John Fea is preaching to his tribe when he excoriates the millions of white evangelicals who in 2016 swept Donald Trump to presidential victory.
Fea, an American history professor at Messiah College, accuses this demographic of ignorance and hypocrisy in aligning itself with a narcissistic, vulgar and seemingly unChristian man as Trump.
That is the blistering assessment that Fea delivers in his newly published book, “Believe Me: The Evangelical Road to Donald Trump.”
A cultural critique, the book is a departure for Fea, who has written about half a dozen historical works. In this latest book, Fea taps into his own personal identity as a Christian evangelical to drill down into the historical forces that led 81 percent of his brethren to vote for a candidate who had no apparent Christian values, and at every turn, seems to violate the faith’s tenets.
“Nothing Trump could say or do would deter his diehard white evangelical supporters. This is still the case. Most evangelicals were willing to ignore his moral lapses because he had, to their way of thinking, the correct policy proposals,” Fea writes.
Fea considers himself a member of the other 19 percent, and is well acquainted with the wrath from the Christian right. In the past for instance, he has been castigated for another book – “Was America founded as a Christian Nation?” (His answer is an uncategorical no.)
Still, Fea’s intended audience in “Believe Me” is that exact group – his fellow evangelicals, who, he argues, sold their souls for the sake of worldly power.
“I’m trying to suggest in a kind of civil way as possible without being too boisterous, but that’s what’s happening here. It’s a compromise,” Fea said.
“They’ve compromised the message, the gospel message, that has always defined what an evangelical is. Evangelical means the “good news” of the gospel of Jesus Christ. By aligning yourself with a political party or a person like Trump, who is so divisive, I think the message of the gospel is then weakened because of this political affiliation. I think it’s a compromise. I think they have some way sold their soul.”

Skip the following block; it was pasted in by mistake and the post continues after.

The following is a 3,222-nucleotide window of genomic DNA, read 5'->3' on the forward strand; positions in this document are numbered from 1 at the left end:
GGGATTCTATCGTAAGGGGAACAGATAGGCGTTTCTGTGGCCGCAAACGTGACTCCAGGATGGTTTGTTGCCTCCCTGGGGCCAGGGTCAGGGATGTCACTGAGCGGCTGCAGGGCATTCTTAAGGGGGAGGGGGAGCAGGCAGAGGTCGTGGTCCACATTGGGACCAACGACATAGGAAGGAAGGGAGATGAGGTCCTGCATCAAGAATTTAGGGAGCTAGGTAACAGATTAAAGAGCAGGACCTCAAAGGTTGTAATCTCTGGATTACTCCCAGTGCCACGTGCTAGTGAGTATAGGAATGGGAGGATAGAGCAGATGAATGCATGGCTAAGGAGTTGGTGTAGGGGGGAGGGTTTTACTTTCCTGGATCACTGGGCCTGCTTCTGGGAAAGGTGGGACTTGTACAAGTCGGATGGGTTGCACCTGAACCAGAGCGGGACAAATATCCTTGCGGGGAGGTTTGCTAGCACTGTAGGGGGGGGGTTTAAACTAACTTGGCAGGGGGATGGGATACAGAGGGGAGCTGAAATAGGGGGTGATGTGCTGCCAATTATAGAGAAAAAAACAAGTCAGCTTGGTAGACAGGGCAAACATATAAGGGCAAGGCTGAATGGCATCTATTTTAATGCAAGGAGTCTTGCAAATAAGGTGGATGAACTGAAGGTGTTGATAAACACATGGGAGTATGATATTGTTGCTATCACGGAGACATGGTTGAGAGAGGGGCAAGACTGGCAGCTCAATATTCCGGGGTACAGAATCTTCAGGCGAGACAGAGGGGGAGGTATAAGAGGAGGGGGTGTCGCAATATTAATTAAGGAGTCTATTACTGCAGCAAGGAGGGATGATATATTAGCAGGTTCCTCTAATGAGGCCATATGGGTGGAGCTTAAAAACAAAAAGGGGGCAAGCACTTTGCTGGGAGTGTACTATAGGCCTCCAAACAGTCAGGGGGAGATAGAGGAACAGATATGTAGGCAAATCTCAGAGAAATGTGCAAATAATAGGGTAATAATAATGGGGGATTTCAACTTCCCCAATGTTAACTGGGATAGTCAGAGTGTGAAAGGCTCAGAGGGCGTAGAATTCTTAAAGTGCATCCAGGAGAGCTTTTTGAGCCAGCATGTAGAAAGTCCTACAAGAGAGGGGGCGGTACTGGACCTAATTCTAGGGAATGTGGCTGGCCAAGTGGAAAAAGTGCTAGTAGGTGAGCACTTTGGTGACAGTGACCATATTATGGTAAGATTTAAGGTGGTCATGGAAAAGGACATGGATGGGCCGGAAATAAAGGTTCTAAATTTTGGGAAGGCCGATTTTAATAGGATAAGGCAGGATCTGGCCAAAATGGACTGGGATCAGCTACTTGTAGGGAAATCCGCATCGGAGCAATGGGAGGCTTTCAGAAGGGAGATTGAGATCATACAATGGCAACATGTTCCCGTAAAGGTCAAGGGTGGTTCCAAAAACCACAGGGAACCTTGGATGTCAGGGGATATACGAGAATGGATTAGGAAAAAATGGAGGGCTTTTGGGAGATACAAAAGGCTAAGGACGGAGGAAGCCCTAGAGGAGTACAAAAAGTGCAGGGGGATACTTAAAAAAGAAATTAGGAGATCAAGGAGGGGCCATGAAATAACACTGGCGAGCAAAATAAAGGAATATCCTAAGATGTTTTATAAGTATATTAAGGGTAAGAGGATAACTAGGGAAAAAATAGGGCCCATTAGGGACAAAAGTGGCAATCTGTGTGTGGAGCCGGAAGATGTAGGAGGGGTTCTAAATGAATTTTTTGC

In “Believe Me,” Fea traces the trajectory of the evangelical political might to the 1970s and 1980s when, under the guidance of evangelical giants like Jerry Falwell Sr., they encoded a political playbook designed to “win back” the Christian culture of the country. Fea argues that evangelicals saw that cultural understanding come under threat with the banning of prayer in schools, the removal of the bible from public school reading lists, the enactment of progressive immigration laws, and Roe v. Wade.
The playbook is straightforward: pursue political power and elect people who see eye-to-eye with you on those issues and, more importantly, who will appoint the right Supreme Court justices.
“Trump is a kind of a strong man,” Fea said this week during an interview held at his Messiah office, which brims with historical works, biographies and collectibles. “He’s going to protect that. Strong men protect people from their fears and evangelical are very fearful people. They are fearful about losing society… they are losing their Christian culture…and Trump protects them in a way no other candidate could.”
Indeed fear is central to this seemingly strange alliance, and Fea spends an entire chapter exploring the long history evangelicals have had with it. He makes his point with a string of cultural, social and demographic changes across the American landscape – from the arrival of the Irish Catholics, the anti-slavery onslaught from northern abolitionists, to the arrival of Muslims today.